I want to show one chart about this. This chart shows the number of people in America over the past 30 years who have been diagnosed with diabetes. This is a full-blown, full-scale, unbelievable epidemic.

The Special Diabetes Program that I and Senator Domenici and Senator Collins and so many others have worked so hard on for a long time has to be reauthorized. I hope very much my colleagues will understand that this is not optional. Go to an dialysis center. Go to an Indian reservation and go to a dialysis center and talk to the people hooked up to those machines and see the amputations and talk to the relatives of people who have died in circumstances where people, over 50 years old on average, 50 or 60 percent of them are affected by diabetes. Especially take a look at the rate of diabetes among children on Indian reservations--and children all across the country. Then say to yourself that this bill doesn't matter. You cannot possibly say that. We must address this issue.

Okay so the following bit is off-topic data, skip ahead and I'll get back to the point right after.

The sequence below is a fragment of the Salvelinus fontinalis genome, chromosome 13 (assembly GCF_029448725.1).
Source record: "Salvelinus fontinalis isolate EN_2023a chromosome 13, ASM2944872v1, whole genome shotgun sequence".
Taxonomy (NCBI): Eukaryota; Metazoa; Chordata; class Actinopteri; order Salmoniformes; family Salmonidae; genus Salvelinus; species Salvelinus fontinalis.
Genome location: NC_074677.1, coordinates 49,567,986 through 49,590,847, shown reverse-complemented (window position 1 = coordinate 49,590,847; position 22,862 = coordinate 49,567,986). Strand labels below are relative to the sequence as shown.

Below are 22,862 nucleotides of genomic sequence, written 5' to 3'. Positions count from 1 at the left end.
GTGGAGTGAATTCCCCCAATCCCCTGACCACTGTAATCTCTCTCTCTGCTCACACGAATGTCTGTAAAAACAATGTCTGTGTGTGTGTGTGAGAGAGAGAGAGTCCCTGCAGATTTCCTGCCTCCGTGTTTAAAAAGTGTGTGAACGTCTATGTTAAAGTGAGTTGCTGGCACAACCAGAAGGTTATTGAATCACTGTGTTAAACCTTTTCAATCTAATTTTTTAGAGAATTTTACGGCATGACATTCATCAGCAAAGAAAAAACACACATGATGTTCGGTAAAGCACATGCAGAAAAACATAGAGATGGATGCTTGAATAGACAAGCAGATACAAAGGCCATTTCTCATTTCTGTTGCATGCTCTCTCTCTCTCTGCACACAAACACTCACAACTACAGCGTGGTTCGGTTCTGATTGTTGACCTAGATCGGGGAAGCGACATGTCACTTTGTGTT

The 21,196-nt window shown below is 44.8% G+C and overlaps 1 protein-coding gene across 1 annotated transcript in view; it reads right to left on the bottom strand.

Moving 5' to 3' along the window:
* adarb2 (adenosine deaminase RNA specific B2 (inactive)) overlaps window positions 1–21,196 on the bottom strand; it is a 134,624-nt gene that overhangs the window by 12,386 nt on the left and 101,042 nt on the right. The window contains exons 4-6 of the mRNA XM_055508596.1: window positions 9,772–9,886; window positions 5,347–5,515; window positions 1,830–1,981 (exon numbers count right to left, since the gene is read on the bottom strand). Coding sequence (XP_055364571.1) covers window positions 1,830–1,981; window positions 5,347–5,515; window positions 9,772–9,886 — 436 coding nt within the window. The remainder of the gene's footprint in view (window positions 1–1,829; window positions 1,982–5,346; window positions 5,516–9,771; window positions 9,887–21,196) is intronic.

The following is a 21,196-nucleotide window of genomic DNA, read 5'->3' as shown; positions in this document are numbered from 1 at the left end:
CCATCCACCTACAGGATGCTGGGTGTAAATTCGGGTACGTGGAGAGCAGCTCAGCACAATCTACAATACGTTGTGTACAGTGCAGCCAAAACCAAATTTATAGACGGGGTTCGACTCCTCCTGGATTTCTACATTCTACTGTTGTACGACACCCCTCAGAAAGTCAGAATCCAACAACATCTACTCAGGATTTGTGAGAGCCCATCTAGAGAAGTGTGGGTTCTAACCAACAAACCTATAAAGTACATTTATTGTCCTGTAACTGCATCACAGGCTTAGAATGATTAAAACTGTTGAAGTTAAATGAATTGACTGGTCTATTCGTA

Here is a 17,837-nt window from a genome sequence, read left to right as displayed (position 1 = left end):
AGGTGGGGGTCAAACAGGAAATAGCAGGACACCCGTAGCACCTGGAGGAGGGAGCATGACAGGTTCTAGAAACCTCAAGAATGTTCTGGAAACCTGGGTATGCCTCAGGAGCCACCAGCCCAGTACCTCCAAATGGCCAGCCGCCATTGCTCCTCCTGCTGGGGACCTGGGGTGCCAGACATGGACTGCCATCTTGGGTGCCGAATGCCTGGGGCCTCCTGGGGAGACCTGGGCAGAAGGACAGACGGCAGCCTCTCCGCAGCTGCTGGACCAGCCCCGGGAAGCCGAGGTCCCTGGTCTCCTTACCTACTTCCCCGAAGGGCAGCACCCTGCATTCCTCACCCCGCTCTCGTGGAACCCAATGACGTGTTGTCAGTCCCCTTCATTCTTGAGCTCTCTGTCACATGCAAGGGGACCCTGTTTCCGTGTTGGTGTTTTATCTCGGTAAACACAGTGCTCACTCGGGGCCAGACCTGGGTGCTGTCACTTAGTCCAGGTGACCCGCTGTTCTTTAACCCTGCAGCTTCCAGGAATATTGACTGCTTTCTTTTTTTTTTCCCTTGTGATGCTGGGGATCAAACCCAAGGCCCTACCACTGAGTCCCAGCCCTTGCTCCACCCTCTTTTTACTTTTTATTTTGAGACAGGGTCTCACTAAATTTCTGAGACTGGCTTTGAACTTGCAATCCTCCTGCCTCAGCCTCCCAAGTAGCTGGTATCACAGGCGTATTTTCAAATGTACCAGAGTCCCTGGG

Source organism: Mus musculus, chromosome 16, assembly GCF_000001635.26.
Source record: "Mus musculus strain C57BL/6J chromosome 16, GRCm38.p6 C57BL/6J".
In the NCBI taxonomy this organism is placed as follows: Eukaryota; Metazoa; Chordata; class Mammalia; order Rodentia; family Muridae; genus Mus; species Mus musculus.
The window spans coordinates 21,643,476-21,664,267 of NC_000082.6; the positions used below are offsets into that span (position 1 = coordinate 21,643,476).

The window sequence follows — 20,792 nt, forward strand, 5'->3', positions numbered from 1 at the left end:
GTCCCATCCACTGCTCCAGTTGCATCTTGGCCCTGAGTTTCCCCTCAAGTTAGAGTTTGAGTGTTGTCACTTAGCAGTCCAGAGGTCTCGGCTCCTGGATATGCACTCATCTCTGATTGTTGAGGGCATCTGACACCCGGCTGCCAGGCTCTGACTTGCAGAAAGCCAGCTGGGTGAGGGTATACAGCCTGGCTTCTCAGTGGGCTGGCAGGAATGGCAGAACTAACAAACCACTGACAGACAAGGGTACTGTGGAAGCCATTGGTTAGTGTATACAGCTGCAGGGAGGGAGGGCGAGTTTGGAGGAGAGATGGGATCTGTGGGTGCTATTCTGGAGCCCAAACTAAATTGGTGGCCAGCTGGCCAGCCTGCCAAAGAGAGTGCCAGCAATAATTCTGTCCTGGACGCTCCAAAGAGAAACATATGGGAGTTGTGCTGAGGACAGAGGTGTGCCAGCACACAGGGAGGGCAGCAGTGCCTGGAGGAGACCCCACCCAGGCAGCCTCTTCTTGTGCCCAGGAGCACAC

This Congress has done some big things, some important things, and there are some things yet to be done. It is not the end of the year. We have some additional time. My hope is that our colleagues can attempt to give us the best of what both political parties have to offer rather than the worst of each. The American people expect more and deserve more from us.

I wonder sometimes how the majority leader is able to have the patience to try to find a way to steer almost anything through this Chamber. I said yesterday that even a Mother's Day resolution would likely engender a filibuster. It is very hard because we have people who see themselves as a set of human brake pads, whose only destiny is to try to stop everything. The problem is that there are a number of things that must get done for the economic health of this country and for the health of the American people.

I yield the floor.


Source:
Skip to top
Back to top